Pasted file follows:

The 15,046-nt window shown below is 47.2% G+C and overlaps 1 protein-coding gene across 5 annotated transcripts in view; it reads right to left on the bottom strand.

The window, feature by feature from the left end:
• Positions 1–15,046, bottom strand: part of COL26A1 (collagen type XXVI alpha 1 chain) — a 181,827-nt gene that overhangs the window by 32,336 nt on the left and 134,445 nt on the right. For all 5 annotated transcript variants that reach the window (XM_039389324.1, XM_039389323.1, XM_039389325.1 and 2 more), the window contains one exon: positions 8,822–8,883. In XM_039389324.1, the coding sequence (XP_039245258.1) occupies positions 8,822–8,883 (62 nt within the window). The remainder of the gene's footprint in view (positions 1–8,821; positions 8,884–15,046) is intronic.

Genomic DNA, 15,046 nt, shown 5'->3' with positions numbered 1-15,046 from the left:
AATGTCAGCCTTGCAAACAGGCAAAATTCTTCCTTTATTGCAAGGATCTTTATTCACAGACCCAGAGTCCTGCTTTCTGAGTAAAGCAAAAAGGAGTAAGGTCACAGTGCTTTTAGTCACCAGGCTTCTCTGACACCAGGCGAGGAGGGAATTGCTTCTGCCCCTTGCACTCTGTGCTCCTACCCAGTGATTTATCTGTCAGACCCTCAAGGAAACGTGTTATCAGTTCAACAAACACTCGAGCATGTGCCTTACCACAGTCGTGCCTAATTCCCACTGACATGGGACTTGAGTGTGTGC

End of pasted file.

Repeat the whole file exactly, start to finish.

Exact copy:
The 15,046-nt window shown below is 47.2% G+C and overlaps 1 protein-coding gene across 5 annotated transcripts in view; it reads right to left on the bottom strand.

The window, feature by feature from the left end:
• Positions 1–15,046, bottom strand: part of COL26A1 (collagen type XXVI alpha 1 chain) — a 181,827-nt gene that overhangs the window by 32,336 nt on the left and 134,445 nt on the right. For all 5 annotated transcript variants that reach the window (XM_039389324.1, XM_039389323.1, XM_039389325.1 and 2 more), the window contains one exon: positions 8,822–8,883. In XM_039389324.1, the coding sequence (XP_039245258.1) occupies positions 8,822–8,883 (62 nt within the window). The remainder of the gene's footprint in view (positions 1–8,821; positions 8,884–15,046) is intronic.

Genomic DNA, 15,046 nt, shown 5'->3' with positions numbered 1-15,046 from the left:
AATGTCAGCCTTGCAAACAGGCAAAATTCTTCCTTTATTGCAAGGATCTTTATTCACAGACCCAGAGTCCTGCTTTCTGAGTAAAGCAAAAAGGAGTAAGGTCACAGTGCTTTTAGTCACCAGGCTTCTCTGACACCAGGCGAGGAGGGAATTGCTTCTGCCCCTTGCACTCTGTGCTCCTACCCAGTGATTTATCTGTCAGACCCTCAAGGAAACGTGTTATCAGTTCAACAAACACTCGAGCATGTGCCTTACCACAGTCGTGCCTAATTCCCACTGACATGGGACTTGAGTGTGTGC